“If you go to Capitol Hill with Nellie Longsworth, be sure to wear comfortable shoes.” A generation or more of historic preservation advocates heeded that advice and earned the chance to walk the halls of Congress with Nellie as she championed laws and incentives that define how we save historic places. Nellie died March 1, 2021, at the age of 87. She leaves behind her beloved children Jennifer, Jeff, and Mark, and a community of historic preservation activists who adored her.
In 1975, Nellie was tapped to be the first president of Preservation Action. This newly formed nonprofit was like no other: a lobbying force for federal laws, policies, and programs that would give preservation a fighting chance against other big interests in Washington. Nellie turned out to be its perfect leader. She was a student of the legislative process and figured out quickly how to insert herself and preservation issues into the process. A persuasive advocate, she used every opportunity to make the case, whether before a Senate subcommittee or when coming upon a Congressman at a Georgetown grocery store.
But lobbying for historic preservation is not like lobbying for pharmaceuticals. Nellie knew she needed an army of advocates by her side. She traveled to big cities, small towns, and state capitals making Washington relevant and real to preservationists across the country. She converted grassroots preservationists into grassroots lobbyists for the cause. And, once a year, she brought all those people she’d met and activated to Washington for Lobby Day.
The success of her efforts is written in the laws that were passed. Among them: an historic rehabilitation tax credit, amendments that strengthened the National Preservation Act, and the Intermodal Surface Transportation Efficiency Act that included a set-aside for community enhancing activities like historic preservation. It is also written in the laws that didn’t pass: numerous attacks on the Antiquities Act, proposed rollbacks in Section 106 protections, and more.
But Nellie learned too, that getting legislation passed, or squashed, was only the first step. You had to remain vigilant. Sometimes you needed to mobilize, as she did in 1986 to defend the historic tax credits. She envisioned and then brought to life Tax Task Forces in almost every state whose relentless efforts not only saved, but strengthened, the rehabilitation tax credit program.
Over and over again she admonished that lobbying for preservation legislation was a marathon, not a sprint. Or better yet, making legislation is like making sausage: “It ain’t pretty but if you get it right it tastes awfully good.” Nellie always played the long game. She allowed that there would be detours and distractions, but she never gave up. That tenacity, combined with her intelligence and grace, made her a force to be reckoned with and admired. In an era long before #MeToo and a female Vice President, she insisted upon and assured that women would play a critical role in shaping the preservation movement.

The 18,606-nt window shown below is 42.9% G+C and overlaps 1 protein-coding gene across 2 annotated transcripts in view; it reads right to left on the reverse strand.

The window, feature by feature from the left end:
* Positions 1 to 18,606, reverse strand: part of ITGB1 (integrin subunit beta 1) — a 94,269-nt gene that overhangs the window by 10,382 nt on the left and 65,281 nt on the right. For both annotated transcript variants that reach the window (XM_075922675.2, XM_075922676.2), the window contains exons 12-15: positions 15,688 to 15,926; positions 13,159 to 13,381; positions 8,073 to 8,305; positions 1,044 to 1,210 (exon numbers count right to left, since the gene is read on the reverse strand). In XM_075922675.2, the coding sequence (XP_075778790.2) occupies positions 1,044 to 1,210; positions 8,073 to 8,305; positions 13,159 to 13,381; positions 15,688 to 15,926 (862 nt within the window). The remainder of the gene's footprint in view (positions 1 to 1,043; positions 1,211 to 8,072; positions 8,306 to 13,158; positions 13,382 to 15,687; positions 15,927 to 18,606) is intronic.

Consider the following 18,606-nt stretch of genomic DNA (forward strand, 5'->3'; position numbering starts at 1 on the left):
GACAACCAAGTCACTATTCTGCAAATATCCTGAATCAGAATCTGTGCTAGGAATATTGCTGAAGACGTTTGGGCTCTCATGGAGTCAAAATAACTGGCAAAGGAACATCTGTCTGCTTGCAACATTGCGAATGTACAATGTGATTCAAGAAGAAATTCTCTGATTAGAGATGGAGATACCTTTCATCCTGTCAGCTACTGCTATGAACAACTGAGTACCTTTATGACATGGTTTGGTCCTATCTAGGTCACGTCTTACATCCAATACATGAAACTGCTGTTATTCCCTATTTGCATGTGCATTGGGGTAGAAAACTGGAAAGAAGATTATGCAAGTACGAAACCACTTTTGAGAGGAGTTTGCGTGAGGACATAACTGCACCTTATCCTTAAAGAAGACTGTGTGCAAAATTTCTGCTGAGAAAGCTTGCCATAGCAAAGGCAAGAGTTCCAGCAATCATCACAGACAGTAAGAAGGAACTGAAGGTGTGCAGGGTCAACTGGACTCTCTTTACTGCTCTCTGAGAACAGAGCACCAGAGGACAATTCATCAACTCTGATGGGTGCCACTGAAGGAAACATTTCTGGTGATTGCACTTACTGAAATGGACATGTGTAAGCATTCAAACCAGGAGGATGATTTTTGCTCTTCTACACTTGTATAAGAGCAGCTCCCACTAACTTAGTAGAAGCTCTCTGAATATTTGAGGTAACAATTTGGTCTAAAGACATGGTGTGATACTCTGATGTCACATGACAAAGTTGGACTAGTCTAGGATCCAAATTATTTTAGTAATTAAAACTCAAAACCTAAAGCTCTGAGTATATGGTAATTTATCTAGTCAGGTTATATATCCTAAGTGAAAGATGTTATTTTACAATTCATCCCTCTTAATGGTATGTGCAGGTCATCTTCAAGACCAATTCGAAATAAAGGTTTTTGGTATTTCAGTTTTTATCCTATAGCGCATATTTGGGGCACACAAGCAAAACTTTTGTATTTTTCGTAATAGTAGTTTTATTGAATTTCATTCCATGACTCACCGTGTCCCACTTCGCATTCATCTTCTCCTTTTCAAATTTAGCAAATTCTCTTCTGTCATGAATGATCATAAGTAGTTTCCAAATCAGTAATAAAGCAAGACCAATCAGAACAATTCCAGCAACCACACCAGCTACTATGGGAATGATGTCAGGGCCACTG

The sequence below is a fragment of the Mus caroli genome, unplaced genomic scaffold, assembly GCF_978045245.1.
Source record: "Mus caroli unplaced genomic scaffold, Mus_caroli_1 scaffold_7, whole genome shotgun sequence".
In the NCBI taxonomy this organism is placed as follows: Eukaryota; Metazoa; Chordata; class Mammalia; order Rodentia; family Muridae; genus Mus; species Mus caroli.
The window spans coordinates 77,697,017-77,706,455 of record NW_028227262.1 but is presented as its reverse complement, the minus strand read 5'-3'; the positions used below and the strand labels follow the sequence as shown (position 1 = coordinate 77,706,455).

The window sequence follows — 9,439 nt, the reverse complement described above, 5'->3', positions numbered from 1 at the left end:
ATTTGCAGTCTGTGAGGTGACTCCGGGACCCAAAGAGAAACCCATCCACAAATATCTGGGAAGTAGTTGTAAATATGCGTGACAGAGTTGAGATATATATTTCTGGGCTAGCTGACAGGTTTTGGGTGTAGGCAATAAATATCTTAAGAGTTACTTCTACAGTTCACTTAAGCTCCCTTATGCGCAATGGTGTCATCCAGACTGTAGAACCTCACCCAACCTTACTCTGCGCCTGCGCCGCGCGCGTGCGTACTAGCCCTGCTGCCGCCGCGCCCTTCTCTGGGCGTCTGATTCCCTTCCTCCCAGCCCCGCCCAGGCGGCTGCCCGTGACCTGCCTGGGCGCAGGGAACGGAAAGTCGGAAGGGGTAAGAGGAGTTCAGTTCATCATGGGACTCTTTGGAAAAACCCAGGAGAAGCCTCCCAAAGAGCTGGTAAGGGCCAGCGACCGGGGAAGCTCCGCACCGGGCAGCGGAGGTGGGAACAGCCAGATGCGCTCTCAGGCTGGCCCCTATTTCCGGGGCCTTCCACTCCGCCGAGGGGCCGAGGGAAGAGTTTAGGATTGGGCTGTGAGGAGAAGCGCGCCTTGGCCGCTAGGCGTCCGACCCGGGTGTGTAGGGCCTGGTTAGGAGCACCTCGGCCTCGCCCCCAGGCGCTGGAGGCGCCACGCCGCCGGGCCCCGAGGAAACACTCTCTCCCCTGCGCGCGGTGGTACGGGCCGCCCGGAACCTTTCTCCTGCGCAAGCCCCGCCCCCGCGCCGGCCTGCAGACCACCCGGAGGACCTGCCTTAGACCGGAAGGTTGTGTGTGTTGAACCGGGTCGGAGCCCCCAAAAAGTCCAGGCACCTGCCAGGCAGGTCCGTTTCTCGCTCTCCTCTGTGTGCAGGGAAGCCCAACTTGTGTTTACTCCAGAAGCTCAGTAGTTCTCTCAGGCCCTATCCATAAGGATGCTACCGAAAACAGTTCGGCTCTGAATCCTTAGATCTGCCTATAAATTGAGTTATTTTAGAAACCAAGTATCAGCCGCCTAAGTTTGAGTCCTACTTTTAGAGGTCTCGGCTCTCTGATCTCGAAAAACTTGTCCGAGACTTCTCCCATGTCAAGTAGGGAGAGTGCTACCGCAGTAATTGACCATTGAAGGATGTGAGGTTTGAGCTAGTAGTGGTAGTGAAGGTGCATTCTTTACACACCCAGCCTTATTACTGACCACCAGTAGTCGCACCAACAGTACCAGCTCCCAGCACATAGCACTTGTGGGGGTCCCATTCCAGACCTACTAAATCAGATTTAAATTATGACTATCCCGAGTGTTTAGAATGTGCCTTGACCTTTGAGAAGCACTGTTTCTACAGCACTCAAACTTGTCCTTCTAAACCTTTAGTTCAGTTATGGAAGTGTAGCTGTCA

More than anything, though, Nellie was a teacher and a mentor. Officially she taught at institutions like Columbia, Harvard, the University of Pennsylvania, and George Washington University. Unofficially, she taught, encouraged, and inspired hundreds of preservationists. Former Preservation Action staff, interns, and board members are ubiquitous in the field. They hold leadership positions in nonprofits, federal and state agencies, and boards and commissions all across the country. Because they learned from Nellie, they are not afraid of the political process. They knew how to use their voices to press for change.
Nellie stepped down as president of Preservation Action in 1998, but she never stepped away from preservation. She continued to teach, and she served as a government affairs consultant to the American Cultural Resources Association and the Society of Architectural Historians. In 2007, Nellie was awarded the Louise E. du Pont Crowninshield Award, the nation’s highest honor for individual achievement in historic preservation. In presenting the award, the National Trust for Historic Preservation said of her: “Leader and partner. Pathfinder and consensus-builder. In a career that spans more than 30 years, this remarkable woman has taken on all of these roles, and played them well. But the best way to describe Nellie Longsworth is simply to call her what she is: a champion.”
Nellie had a super power that not everyone knew about. Nellie could hypnotize lobsters. She had a way of stroking their bellies so that they seemed to dose off. Then she would prop them up along the edge of a table like so many birds perched on a wire. It was mesmerizing and unforgettable. Just like Nellie Longsworth, mesmerizing and unforgettable.
The family has requested that in lieu of flowers, contributions to Preservation Action be made in her honor.
Susan West Montgomery was the second president of Preservation Action, serving 7 years in that role. Nellie was her indispensable mentor and cherished friend. Susan is a former vice president of the National Trust for Historic Preservation and is now an historic preservation consultant and a certified outdoor mindfulness guide.